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The Automobile Journalists Association of Canada (AJAC) just announced finalists for its three overall award categories: the Canadian Car of the Year, Utility Vehicle of the Year and Best New Design of the Year.
With the Canadian International Auto Show in Toronto just around the corner, the finalists for Canadian Car and Utility Vehicle of the Year (the winners of which will be announced during the opening ceremonies of the show on February 16) have been announced.
For the car category, the three finalists are the Hyundai Accent, Hyundai Elantra and Kia Optima (shown above), while in the utility category, they are the BMW X3, Dodge Journey and Volkswagen Touareg TDI Clean Diesel.
Each of these vehicles won their respective categories during the Automobile Journalists Association of Canada’s annual Test Fest, which takes place each Fall in Niagra-on-the-Lake, Ontario. This time out, some 170 vehicles in 11 different categories were evaluated by 70 auto journalists from across Canada, with the CCOTY finalists selected following four days of back-to-back testing on the street, test track and off-road course.
Besides car and utility of the year, AJAC also awards another category at the CIAS, Best New Design. For that one, this year’s three finalists are the Hyundai Veloster, Jaguar XKR-S and Range Rover Evoque.
Yesterday we reported on a story first published by CarChat, that raised serious questions about the credibility of the Automotive Journalists Association of Canada (AJAC), Canadian Car of the Year Awards. This morning we received a response signed from AJAC President Clare Dear and CCOTY Chairman Richard Russell, with the other side to the story.
The letter refers to the same instructional webinar that Banovsky deals with in which it states that, “10 is a perfect score. That means it leaves no room for improvement. But there is nothing that can’t be improved upon. So there can be no 10 scores. If you score something as 10 that score will be discounted.”
AJAC counters that “discounted” does not mean “completely ignored.” Rather, that any vote of 10 will be reduced to a 9.9. AJAC also claims that over the years there have been very few times that the use of 9.9 instead of a rating of 10 has ever been used because, “AJAC’s experienced voters understand that there is always room for improvement, especially in something as complex as a motor vehicle.”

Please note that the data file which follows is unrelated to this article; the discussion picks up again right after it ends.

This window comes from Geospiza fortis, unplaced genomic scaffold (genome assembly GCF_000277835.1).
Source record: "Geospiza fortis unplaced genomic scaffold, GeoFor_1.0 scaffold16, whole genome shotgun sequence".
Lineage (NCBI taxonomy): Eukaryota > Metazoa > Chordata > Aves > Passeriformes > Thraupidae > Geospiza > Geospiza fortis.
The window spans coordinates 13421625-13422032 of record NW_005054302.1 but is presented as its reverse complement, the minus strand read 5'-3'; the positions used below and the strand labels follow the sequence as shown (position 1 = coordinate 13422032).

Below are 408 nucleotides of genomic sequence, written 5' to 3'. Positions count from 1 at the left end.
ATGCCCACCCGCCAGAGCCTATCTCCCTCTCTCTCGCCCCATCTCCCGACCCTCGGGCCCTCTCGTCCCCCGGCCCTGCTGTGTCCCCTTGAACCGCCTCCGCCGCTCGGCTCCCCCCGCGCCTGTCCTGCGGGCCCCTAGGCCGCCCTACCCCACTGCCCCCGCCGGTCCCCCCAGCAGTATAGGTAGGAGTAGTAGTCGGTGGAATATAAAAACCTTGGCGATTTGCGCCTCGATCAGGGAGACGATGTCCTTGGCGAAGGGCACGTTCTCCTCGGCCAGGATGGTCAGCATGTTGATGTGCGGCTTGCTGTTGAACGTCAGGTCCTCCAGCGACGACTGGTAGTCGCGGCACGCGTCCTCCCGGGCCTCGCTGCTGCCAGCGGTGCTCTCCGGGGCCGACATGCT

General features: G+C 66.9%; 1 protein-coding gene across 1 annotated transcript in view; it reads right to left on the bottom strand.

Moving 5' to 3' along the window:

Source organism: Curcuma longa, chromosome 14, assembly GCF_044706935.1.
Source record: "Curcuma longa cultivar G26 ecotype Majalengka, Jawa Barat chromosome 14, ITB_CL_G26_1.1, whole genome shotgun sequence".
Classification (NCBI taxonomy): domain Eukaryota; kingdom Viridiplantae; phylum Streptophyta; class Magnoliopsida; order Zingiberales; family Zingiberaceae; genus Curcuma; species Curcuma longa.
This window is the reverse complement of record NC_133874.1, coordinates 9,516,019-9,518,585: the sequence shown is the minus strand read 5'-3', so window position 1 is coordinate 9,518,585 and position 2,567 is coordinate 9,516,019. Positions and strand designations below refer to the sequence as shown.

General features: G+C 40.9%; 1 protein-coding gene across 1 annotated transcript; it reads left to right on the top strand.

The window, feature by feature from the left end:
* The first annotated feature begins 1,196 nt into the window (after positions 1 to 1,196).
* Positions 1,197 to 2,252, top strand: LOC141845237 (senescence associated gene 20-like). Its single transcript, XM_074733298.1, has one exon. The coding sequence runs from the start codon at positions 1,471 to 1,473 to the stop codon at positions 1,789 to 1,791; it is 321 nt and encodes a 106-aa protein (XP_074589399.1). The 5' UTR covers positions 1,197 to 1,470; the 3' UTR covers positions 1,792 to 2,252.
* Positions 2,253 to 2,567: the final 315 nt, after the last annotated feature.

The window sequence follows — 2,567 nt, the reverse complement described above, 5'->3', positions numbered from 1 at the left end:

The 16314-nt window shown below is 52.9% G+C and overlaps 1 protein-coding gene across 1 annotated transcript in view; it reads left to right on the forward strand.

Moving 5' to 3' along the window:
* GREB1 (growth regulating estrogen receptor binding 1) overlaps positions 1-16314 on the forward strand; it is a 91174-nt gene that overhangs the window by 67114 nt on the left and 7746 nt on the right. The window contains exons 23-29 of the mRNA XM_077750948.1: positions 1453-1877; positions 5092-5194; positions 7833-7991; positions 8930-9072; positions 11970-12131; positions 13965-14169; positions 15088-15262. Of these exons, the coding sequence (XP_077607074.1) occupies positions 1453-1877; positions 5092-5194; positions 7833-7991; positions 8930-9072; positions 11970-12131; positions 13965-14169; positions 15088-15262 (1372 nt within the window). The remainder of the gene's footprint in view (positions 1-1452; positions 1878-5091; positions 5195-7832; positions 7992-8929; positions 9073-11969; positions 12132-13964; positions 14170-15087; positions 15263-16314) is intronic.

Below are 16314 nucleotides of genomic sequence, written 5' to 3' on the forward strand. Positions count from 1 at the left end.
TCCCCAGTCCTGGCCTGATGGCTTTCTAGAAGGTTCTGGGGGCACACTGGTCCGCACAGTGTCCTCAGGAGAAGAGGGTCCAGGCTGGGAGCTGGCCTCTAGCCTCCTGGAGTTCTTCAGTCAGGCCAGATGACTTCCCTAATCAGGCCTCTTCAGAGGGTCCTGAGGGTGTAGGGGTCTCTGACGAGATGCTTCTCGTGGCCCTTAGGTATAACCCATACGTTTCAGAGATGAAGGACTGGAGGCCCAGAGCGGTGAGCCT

This would then eliminate the possibility of “vote rigging” by journalists.
The letter continues, “If Mr. Banovsky had been an accredited journalist with access to information provided voters and/or had made the effort to use facts, he would know that a ’10′ score has nothing to do with being ‘best’ in class. It has only one meaning: ‘perfect.’ It has nothing to do with the ranking of vehicles, best to worst. Every individual rating is independent. If there are five vehicles in a class, for example, they could all be given exactly the same ratings for any or all parameters. In short, his comments are clearly based on an ignorance of the facts and we have requested that he retract them.”
In addition, AJAC asserts its long standing record, stating that, “The Canadian Car of the Year awards program is one of the most thorough and unbiased of its type in the world and has been acknowledged as such by many critical observers – not the least the auto manufacturers whose vehicles we evaluate, more than 60 experienced and respected journalists invited to do the judging and the international accounting firm of KPMG who are responsible for tabulation of the secret ballots . We go to great lengths to ensure its validity and credibility and take strong exception to any suggestion that the results are ‘fixed’. We are prepared to protect our reputation by whatever means necessary.”
Volkswagen brands walk away with half the awards
The Automotive Journalists Association of Canada (AJAC) has just announced the list of nominees for Canadian Car of the Year and Canadian Utility Vehicle of the year. This list is made up of the winners from each of the 12 categories and includes the Mazda3, Mazda3 Sport, Volkswagen Golf Wagon TDI, Ford Taurus, BMW 335d, Porsche Panamera Turbo, Volkswagen GTI, Audi S4, Audi A5 Cabriolet, Subaru Outback, Volkswagen Toureg TDI and Lexus RX450h.
Highlights include the Mazda3 as Best New Small Car under $21,000; the Volkswagen Golf Wagon TDI for Best New Family Car under $30,000; the Ford Taurus for Best New Family Car over $30,000; the Subaru Outback for Best New CUV/SUV and the Porsche Panamera Turbo for Best New Prestige Car. In total Volkswagen brands walked away with half of the awards.
AJAC released the list this morning in Niagaro-on-the-Lake in southern Ontario where 70 of Canada’s “elite” automotive journalists spent the week testing a long list of 156 vehicles at the organizations annual Test Fest event.
The 12 class winners will now be submitted for the 2010 Canadian Car of the Year or the 2010 Canadian Utility Vehicle of the Year, which will be announced at the Canadian International Auto Show in Toronto, Ontario on February 11.
Follow the jump for a list of the individual class winners: